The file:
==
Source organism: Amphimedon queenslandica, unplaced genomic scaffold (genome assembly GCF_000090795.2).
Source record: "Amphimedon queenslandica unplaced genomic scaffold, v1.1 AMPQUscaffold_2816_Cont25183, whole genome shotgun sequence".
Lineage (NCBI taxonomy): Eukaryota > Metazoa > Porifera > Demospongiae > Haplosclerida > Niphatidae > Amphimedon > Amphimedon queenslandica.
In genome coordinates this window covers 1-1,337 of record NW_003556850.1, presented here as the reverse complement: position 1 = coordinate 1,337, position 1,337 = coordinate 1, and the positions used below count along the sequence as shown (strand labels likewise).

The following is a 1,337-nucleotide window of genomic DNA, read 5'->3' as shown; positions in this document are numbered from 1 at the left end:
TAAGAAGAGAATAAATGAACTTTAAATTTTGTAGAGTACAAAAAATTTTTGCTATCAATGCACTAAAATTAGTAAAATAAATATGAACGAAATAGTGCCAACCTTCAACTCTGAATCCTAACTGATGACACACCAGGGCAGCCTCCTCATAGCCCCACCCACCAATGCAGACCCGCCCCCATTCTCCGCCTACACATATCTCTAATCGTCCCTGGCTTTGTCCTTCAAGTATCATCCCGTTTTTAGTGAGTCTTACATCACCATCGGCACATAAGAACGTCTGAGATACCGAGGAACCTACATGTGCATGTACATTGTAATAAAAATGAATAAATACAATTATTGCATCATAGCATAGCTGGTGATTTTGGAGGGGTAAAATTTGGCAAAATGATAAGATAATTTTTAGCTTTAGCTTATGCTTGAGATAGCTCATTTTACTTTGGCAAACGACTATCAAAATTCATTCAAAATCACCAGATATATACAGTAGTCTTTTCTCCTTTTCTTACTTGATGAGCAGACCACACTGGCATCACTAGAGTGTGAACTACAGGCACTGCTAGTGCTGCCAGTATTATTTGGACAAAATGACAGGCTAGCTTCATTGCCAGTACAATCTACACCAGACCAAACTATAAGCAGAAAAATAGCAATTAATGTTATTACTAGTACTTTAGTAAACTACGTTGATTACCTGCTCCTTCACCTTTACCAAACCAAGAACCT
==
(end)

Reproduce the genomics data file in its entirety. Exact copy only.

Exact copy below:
Source organism: Amphimedon queenslandica, unplaced genomic scaffold (genome assembly GCF_000090795.2).
Source record: "Amphimedon queenslandica unplaced genomic scaffold, v1.1 AMPQUscaffold_2816_Cont25183, whole genome shotgun sequence".
Lineage (NCBI taxonomy): Eukaryota > Metazoa > Porifera > Demospongiae > Haplosclerida > Niphatidae > Amphimedon > Amphimedon queenslandica.
In genome coordinates this window covers 1-1,337 of record NW_003556850.1, presented here as the reverse complement: position 1 = coordinate 1,337, position 1,337 = coordinate 1, and the positions used below count along the sequence as shown (strand labels likewise).

The following is a 1,337-nucleotide window of genomic DNA, read 5'->3' as shown; positions in this document are numbered from 1 at the left end:
TAAGAAGAGAATAAATGAACTTTAAATTTTGTAGAGTACAAAAAATTTTTGCTATCAATGCACTAAAATTAGTAAAATAAATATGAACGAAATAGTGCCAACCTTCAACTCTGAATCCTAACTGATGACACACCAGGGCAGCCTCCTCATAGCCCCACCCACCAATGCAGACCCGCCCCCATTCTCCGCCTACACATATCTCTAATCGTCCCTGGCTTTGTCCTTCAAGTATCATCCCGTTTTTAGTGAGTCTTACATCACCATCGGCACATAAGAACGTCTGAGATACCGAGGAACCTACATGTGCATGTACATTGTAATAAAAATGAATAAATACAATTATTGCATCATAGCATAGCTGGTGATTTTGGAGGGGTAAAATTTGGCAAAATGATAAGATAATTTTTAGCTTTAGCTTATGCTTGAGATAGCTCATTTTACTTTGGCAAACGACTATCAAAATTCATTCAAAATCACCAGATATATACAGTAGTCTTTTCTCCTTTTCTTACTTGATGAGCAGACCACACTGGCATCACTAGAGTGTGAACTACAGGCACTGCTAGTGCTGCCAGTATTATTTGGACAAAATGACAGGCTAGCTTCATTGCCAGTACAATCTACACCAGACCAAACTATAAGCAGAAAAATAGCAATTAATGTTATTACTAGTACTTTAGTAAACTACGTTGATTACCTGCTCCTTCACCTTTACCAAACCAAGAACCT